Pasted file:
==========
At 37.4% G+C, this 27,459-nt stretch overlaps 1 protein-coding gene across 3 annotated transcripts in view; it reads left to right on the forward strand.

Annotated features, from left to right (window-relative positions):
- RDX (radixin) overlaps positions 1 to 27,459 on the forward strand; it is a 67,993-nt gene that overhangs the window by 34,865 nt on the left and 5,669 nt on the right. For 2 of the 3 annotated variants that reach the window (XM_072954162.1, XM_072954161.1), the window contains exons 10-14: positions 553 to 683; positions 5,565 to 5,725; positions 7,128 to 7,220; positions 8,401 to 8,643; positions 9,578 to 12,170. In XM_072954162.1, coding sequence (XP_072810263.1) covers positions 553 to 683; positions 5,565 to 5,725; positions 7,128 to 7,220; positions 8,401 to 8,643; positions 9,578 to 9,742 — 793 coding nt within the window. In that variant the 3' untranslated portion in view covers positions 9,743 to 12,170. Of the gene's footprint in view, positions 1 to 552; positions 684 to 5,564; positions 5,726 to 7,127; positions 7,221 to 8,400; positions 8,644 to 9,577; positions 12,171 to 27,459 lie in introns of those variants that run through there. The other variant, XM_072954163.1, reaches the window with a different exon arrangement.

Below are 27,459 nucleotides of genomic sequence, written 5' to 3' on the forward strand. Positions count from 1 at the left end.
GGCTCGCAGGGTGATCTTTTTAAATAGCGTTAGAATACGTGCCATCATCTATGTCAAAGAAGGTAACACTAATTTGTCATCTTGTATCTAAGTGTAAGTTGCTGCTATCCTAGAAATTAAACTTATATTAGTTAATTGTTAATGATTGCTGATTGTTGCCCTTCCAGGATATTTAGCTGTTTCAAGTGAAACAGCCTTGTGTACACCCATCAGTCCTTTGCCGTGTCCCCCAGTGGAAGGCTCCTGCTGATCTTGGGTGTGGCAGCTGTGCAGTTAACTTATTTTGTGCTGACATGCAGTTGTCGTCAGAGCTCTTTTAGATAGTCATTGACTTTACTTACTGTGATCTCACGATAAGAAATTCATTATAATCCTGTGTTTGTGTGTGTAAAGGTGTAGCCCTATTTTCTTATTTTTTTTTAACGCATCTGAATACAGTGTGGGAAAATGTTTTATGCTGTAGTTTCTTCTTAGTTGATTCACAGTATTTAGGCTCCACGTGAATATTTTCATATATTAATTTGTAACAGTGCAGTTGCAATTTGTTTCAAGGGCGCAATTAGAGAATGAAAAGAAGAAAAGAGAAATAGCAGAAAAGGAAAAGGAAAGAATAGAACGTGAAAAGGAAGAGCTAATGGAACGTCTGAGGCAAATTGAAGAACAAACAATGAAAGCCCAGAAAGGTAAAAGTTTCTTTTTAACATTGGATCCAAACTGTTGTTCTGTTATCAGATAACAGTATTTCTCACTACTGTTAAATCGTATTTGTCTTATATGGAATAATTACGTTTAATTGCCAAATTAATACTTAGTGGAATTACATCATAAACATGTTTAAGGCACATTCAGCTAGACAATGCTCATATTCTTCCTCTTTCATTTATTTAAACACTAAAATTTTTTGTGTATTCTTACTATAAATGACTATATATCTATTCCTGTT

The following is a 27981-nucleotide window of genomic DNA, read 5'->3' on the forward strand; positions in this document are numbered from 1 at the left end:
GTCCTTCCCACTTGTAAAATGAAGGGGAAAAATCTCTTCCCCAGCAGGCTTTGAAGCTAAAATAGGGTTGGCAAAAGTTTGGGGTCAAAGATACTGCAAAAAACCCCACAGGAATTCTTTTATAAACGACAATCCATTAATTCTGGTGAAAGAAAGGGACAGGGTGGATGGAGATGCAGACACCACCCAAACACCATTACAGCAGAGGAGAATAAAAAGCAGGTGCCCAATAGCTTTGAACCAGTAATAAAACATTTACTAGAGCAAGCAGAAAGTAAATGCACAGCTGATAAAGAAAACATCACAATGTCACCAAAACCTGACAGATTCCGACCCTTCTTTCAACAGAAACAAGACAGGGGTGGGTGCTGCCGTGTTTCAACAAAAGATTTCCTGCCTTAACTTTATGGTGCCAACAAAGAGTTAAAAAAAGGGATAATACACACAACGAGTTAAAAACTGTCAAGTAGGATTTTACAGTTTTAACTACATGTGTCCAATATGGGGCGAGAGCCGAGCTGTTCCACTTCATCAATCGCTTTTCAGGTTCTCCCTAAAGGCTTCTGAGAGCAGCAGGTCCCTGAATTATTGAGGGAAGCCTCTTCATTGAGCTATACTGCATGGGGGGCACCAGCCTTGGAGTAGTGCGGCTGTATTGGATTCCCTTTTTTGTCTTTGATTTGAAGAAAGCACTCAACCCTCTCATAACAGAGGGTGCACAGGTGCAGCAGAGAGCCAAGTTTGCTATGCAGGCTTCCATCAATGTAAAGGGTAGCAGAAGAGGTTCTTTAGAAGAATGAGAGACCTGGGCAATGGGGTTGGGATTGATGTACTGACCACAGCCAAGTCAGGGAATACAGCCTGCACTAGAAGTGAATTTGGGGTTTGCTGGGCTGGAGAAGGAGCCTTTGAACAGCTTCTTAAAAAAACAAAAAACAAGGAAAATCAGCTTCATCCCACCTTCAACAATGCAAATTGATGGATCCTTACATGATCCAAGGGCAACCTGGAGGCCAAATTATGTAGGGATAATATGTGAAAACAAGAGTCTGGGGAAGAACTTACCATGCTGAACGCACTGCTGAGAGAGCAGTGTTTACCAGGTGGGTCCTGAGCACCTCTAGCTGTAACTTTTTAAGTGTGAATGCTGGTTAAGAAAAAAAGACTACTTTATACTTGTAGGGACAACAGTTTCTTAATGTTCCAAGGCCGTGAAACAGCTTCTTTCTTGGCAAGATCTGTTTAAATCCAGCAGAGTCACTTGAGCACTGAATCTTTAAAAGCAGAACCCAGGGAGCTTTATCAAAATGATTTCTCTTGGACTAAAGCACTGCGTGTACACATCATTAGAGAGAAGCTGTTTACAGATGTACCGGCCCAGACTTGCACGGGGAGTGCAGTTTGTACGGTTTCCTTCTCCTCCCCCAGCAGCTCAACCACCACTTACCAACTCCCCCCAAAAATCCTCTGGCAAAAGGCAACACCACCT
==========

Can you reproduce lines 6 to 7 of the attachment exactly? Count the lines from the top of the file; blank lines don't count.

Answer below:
The following is a 27981-nucleotide window of genomic DNA, read 5'->3' on the forward strand; positions in this document are numbered from 1 at the left end:
GTCCTTCCCACTTGTAAAATGAAGGGGAAAAATCTCTTCCCCAGCAGGCTTTGAAGCTAAAATAGGGTTGGCAAAAGTTTGGGGTCAAAGATACTGCAAAAAACCCCACAGGAATTCTTTTATAAACGACAATCCATTAATTCTGGTGAAAGAAAGGGACAGGGTGGATGGAGATGCAGACACCACCCAAACACCATTACAGCAGAGGAGAATAAAAAGCAGGTGCCCAATAGCTTTGAACCAGTAATAAAACATTTACTAGAGCAAGCAGAAAGTAAATGCACAGCTGATAAAGAAAACATCACAATGTCACCAAAACCTGACAGATTCCGACCCTTCTTTCAACAGAAACAAGACAGGGGTGGGTGCTGCCGTGTTTCAACAAAAGATTTCCTGCCTTAACTTTATGGTGCCAACAAAGAGTTAAAAAAAGGGATAATACACACAACGAGTTAAAAACTGTCAAGTAGGATTTTACAGTTTTAACTACATGTGTCCAATATGGGGCGAGAGCCGAGCTGTTCCACTTCATCAATCGCTTTTCAGGTTCTCCCTAAAGGCTTCTGAGAGCAGCAGGTCCCTGAATTATTGAGGGAAGCCTCTTCATTGAGCTATACTGCATGGGGGGCACCAGCCTTGGAGTAGTGCGGCTGTATTGGATTCCCTTTTTTGTCTTTGATTTGAAGAAAGCACTCAACCCTCTCATAACAGAGGGTGCACAGGTGCAGCAGAGAGCCAAGTTTGCTATGCAGGCTTCCATCAATGTAAAGGGTAGCAGAAGAGGTTCTTTAGAAGAATGAGAGACCTGGGCAATGGGGTTGGGATTGATGTACTGACCACAGCCAAGTCAGGGAATACAGCCTGCACTAGAAGTGAATTTGGGGTTTGCTGGGCTGGAGAAGGAGCCTTTGAACAGCTTCTTAAAAAAACAAAAAACAAGGAAAATCAGCTTCATCCCACCTTCAACAATGCAAATTGATGGATCCTTACATGATCCAAGGGCAACCTGGAGGCCAAATTATGTAGGGATAATATGTGAAAACAAGAGTCTGGGGAAGAACTTACCATGCTGAACGCACTGCTGAGAGAGCAGTGTTTACCAGGTGGGTCCTGAGCACCTCTAGCTGTAACTTTTTAAGTGTGAATGCTGGTTAAGAAAAAAAGACTACTTTATACTTGTAGGGACAACAGTTTCTTAATGTTCCAAGGCCGTGAAACAGCTTCTTTCTTGGCAAGATCTGTTTAAATCCAGCAGAGTCACTTGAGCACTGAATCTTTAAAAGCAGAACCCAGGGAGCTTTATCAAAATGATTTCTCTTGGACTAAAGCACTGCGTGTACACATCATTAGAGAGAAGCTGTTTACAGATGTACCGGCCCAGACTTGCACGGGGAGTGCAGTTTGTACGGTTTCCTTCTCCTCCCCCAGCAGCTCAACCACCACTTACCAACTCCCCCCAAAAATCCTCTGGCAAAAGGCAACACCACCT